gather required documents
Whether you’re seeking assistance from a nonprofit legal services organization, a citizenship clinic, a private attorney, or applying on your own, you should gather the following documents to help prepare your application.
Everyone will need the following documents:
- Your Permanent Resident Card (Green Card)
- List of home addresses for the past five years and the dates during which you lived at these addresses
- List of employer names and addresses for the past five years, including the dates you worked with these employers
- Dates you have been outside the U.S. since becoming a permanent resident and the countries you traveled to during these trips. Bring your passport, itineraries and, if available, tickets to track all trips made outside the U.S.
- Your children’s complete names, dates of birth and their A#s (alien registration numbers) if they are legal permanent residents
- Your spouse’s name, date of birth, date of marriage, spouse’s social security # and A# if they are a legal permanent resident
- Your most recent tax return and W-2 form
- If you receive public benefits (such as SNAP food stamps, SSI, TANF, Medicaid) obtain your most current award letter. Anyone who receives public benefits can apply for citizenship for free, without paying the $725 filing fee. You must bring the award letter as proof; your EBT or Medicaid card is not sufficient. Click here for more information on how to obtain this letter.
- All documents you have about your immigration record, including a copy of your application for permanent residence, if you have it
- $725 filing fee, $640 for those over the age of 75 (unless you qualify for the fee waiver) – cashier’s check, or money order made out to “Department of Homeland Security”
Other documents that may apply to your case:
If the name on your green card is different than your current legal name:
Bring the documents that legally changed your name (marriage certificate, divorce decree, or court document)
If you are applying for US citizenship based upon a marriage to a US citizen bring:
Information about your spouse and his or her previous marriages and divorces;
Documents showing that you and your spouse are living together (examples: tax returns, bank statements, leases, mortgages, birth certificates of your children)
If you have been married more than one time:
Bring marriage certificate and divorce (or death) decree, or specific dates of all marriages and divorces. Bring the birth date(s) of your ex-espouse(s) as well. Bring proof of your payment of any court ordered support
If you have been outside the US for more than 6 months in any year since becoming a Permanent Resident:
Bring details about the dates you left and came back to the US, and proof that you maintained a job or home in the U.S. (ex: apartment lease, bank statements, letter from your employer, etc.)
If you have a spouse or children who do not live with you bring:
Any court order requiring you to pay financial support;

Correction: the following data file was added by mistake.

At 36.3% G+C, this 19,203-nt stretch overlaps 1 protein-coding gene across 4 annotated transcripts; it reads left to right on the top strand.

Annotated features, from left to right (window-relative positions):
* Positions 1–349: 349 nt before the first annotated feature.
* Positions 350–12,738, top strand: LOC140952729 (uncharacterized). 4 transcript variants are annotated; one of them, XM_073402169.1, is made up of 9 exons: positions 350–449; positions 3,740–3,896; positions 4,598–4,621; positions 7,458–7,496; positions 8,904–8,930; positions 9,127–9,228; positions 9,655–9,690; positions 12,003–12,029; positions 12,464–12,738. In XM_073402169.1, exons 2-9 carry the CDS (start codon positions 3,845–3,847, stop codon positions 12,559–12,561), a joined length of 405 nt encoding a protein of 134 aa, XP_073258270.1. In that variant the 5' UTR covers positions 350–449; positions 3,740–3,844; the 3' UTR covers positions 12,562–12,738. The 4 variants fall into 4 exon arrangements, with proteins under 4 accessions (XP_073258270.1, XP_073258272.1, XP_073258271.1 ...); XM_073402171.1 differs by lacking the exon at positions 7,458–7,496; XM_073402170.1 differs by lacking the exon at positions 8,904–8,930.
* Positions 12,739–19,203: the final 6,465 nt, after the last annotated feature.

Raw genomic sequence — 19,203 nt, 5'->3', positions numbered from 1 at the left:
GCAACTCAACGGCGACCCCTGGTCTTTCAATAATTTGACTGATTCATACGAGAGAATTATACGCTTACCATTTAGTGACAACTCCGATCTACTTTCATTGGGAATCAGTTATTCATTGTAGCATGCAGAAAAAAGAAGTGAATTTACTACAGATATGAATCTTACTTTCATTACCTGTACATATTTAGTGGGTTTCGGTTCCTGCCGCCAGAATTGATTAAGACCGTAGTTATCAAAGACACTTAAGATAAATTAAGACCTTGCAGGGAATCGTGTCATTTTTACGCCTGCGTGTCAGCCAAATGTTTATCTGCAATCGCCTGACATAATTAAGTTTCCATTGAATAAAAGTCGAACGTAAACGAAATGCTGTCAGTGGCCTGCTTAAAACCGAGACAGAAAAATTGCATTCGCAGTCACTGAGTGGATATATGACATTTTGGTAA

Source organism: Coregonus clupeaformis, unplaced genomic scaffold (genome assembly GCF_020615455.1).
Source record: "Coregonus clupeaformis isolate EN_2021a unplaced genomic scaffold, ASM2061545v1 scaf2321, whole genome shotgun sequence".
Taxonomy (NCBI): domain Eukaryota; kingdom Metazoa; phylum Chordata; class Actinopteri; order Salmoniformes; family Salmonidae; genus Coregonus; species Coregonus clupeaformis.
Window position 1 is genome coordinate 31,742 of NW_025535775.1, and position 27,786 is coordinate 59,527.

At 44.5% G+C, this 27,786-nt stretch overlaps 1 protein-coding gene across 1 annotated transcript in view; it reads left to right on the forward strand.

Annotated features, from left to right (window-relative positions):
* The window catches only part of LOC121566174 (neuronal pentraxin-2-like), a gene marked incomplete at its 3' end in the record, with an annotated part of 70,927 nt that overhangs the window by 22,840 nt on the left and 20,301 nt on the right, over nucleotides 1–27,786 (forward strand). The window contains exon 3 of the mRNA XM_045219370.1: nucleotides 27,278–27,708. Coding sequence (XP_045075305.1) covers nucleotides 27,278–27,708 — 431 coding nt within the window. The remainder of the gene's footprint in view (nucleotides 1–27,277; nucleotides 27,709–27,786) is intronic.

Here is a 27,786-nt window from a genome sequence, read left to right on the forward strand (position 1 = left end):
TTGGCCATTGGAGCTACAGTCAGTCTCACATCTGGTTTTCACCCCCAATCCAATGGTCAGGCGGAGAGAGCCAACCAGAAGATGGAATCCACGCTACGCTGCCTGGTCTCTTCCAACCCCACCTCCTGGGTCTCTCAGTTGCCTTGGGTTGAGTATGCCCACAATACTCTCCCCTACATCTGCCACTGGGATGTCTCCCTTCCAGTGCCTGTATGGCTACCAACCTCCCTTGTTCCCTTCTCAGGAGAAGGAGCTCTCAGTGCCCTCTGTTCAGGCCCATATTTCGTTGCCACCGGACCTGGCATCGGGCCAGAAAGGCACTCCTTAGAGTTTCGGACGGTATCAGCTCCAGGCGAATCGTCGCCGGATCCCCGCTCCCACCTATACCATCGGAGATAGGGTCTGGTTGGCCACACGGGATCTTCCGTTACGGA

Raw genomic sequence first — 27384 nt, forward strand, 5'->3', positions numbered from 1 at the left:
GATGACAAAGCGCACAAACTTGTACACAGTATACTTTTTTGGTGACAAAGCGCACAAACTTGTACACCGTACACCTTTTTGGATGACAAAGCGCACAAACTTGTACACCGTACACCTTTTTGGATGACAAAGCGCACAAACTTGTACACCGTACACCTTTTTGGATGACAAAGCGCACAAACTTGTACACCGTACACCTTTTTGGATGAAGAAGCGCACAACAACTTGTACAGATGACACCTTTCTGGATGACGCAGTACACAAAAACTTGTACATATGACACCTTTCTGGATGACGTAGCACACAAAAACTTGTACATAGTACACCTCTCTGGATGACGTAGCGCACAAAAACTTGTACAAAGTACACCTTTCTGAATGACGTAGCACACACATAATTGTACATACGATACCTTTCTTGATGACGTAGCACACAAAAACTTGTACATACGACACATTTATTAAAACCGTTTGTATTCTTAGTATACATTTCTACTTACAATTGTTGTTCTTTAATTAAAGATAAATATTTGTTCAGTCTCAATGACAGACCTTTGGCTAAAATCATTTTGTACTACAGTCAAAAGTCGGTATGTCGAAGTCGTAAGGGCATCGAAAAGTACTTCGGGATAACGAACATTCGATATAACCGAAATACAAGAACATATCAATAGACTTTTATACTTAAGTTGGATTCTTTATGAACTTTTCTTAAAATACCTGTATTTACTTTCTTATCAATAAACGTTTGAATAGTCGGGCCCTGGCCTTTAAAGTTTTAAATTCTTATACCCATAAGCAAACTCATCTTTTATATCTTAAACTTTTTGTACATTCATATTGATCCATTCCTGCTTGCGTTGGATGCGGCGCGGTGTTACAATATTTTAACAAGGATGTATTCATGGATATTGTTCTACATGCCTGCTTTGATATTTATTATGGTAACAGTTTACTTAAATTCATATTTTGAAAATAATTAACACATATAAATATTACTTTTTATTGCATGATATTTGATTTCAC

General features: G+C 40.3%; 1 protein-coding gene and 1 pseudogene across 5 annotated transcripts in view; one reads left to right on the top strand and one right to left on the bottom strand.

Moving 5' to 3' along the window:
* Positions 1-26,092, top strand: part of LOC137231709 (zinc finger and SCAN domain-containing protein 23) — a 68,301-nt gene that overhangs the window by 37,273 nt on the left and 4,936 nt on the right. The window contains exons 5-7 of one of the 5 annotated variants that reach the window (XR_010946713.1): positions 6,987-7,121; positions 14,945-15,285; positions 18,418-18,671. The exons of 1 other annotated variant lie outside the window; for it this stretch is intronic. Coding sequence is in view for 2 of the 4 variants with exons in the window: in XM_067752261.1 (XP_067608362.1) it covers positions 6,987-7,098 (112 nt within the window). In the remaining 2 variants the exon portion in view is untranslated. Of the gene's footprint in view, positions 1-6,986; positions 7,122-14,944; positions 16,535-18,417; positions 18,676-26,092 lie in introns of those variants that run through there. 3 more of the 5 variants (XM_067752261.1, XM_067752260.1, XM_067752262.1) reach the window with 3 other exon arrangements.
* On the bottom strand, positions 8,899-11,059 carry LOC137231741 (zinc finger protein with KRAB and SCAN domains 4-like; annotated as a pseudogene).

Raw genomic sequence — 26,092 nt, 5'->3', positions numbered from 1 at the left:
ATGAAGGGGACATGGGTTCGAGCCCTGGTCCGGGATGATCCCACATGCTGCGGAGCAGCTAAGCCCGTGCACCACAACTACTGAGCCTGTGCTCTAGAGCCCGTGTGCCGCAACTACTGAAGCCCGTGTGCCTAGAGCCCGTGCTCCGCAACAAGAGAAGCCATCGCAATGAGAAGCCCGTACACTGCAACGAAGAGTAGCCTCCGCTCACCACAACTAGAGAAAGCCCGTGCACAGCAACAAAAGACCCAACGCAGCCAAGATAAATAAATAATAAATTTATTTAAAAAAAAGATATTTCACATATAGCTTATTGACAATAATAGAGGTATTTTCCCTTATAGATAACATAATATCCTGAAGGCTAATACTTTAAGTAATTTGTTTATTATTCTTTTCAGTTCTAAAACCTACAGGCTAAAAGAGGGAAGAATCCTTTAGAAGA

Evidence of your financial support (examples: cancelled checks, money order receipts, evidence of wage garnishments, or letter from the parent or guardian who cares for your children)
If you think you have been arrested, detained, or if you have had to appear before a court or been given a ticket for any reason whether in the last five years or earlier:
Bring ALL certified court and police documents (examples: police report, court appearance and disposition). In general, you can request these records from the court where your case was heard. Learn how to request your court documents here.
Exception–Minor traffic violations (examples: parking tickets, speeding tickets)
If you have ever been detained by immigration, stopped at the border, deported or received a deportation order:
Bring a copy of your full immigration record and any paperwork relating to your detention or deportation.
If you will be applying for a fee waiver:
Use this online tool to see if you might qualify for a fee waiver.
If you qualify for a full waiver because you receive a means tested public benefit, you must obtain an award letter from the agency giving you the benefit (for example, Department of Health and Social Services or DSHS). You can request this letter from the office where you originally applied for the benefit, or any affiliated office. The letter must be recent (within the last 6 months), have the agency logo, and show you are currently receiving the benefit. Click here for a sample letter.
If you qualify for a full or partial waiver based on your household income, you must prove your income for the past year by submitting last year’s tax return. If you don’t have it, you can also submit all paycheck stubs, and/or a letter from your current employer stating your income. The household size and filing status on your tax return must match what you write on your waiver application.
If your federal, state, or local taxes are overdue (or you have failed to pay them):
Bring copies of any documents, letters, or papers you sent to or received from the government regarding this issue
If you registered for the U.S. Selective Service:
Bring the date you registered and your selective service number, if known